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Title:  Control and estimation with limited information: a gametheoretic approach 
Author(s):  Moon, Jun 
Director of Research:  Basar, Tamer 
Doctoral Committee Chair(s):  Basar, Tamer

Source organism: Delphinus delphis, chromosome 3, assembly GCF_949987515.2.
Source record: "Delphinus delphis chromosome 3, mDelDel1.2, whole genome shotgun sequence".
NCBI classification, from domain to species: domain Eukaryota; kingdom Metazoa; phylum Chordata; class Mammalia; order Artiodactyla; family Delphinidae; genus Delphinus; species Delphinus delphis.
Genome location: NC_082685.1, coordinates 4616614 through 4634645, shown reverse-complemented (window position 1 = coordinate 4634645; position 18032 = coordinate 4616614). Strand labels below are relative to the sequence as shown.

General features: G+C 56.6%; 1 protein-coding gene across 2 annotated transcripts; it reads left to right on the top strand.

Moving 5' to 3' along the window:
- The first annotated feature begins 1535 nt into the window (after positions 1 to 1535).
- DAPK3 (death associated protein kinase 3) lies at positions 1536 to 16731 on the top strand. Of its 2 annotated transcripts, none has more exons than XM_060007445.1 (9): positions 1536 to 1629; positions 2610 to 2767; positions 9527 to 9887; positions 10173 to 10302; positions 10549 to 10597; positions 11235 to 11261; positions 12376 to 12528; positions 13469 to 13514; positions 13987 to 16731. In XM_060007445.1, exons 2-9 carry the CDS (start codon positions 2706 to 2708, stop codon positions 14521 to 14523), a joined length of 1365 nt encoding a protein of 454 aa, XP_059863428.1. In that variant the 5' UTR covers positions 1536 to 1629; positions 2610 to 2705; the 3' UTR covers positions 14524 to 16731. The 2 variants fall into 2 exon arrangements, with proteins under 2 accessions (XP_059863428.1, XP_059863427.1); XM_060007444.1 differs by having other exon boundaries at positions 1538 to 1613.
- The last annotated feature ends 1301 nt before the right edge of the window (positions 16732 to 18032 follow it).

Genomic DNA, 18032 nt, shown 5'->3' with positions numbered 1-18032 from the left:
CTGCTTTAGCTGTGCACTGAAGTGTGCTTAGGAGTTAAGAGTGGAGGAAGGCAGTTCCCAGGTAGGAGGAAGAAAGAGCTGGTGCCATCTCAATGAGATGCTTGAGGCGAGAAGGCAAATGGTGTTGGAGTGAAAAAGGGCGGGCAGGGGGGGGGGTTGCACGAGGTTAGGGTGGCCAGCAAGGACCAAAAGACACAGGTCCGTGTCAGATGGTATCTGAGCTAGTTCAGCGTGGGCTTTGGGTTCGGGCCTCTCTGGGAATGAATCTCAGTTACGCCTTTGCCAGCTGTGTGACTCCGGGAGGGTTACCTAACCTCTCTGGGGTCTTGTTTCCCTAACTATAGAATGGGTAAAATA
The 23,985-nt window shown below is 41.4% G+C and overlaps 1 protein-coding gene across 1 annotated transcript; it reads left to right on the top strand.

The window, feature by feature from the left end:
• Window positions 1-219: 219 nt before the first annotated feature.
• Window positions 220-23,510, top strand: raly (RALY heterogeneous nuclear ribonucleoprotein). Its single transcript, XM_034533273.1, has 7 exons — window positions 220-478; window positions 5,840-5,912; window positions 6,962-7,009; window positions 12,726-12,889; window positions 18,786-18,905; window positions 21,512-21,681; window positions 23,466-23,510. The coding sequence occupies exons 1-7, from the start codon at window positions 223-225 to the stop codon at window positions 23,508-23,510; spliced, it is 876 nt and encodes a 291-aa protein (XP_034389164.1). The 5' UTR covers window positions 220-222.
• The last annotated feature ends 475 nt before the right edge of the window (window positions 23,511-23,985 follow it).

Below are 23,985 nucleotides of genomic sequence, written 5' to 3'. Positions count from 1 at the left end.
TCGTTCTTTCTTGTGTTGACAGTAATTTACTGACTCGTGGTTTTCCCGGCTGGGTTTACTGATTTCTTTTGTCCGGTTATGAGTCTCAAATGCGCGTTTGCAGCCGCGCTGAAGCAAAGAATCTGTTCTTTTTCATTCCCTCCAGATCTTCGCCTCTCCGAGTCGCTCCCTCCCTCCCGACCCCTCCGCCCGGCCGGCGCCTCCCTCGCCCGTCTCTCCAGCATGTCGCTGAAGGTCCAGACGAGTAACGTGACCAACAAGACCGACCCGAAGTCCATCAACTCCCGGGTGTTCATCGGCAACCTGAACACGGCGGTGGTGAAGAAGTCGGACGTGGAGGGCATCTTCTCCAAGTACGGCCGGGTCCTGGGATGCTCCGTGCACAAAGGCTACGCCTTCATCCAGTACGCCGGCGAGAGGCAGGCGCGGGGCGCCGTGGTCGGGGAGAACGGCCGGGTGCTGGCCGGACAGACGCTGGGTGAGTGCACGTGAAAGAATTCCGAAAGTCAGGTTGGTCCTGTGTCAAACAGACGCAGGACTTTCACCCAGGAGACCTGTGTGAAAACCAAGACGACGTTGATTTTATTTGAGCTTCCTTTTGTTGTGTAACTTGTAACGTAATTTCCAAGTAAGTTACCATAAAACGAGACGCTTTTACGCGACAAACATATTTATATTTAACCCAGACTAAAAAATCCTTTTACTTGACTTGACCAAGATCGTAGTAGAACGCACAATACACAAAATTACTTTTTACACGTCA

Doctoral Committee Member(s):  Belabbas, Mohamed Ali; Dullerud, Geir; Hajek, Bruce 
Department / Program:  Electrical & Computer Engineering 
Discipline:  Electrical & Computer Engineering 
Degree Granting Institution:  University of Illinois at UrbanaChampaign 
Degree:  Ph.D. 
Genre:  Dissertation 
Subject(s):  Game Theory
Limited Information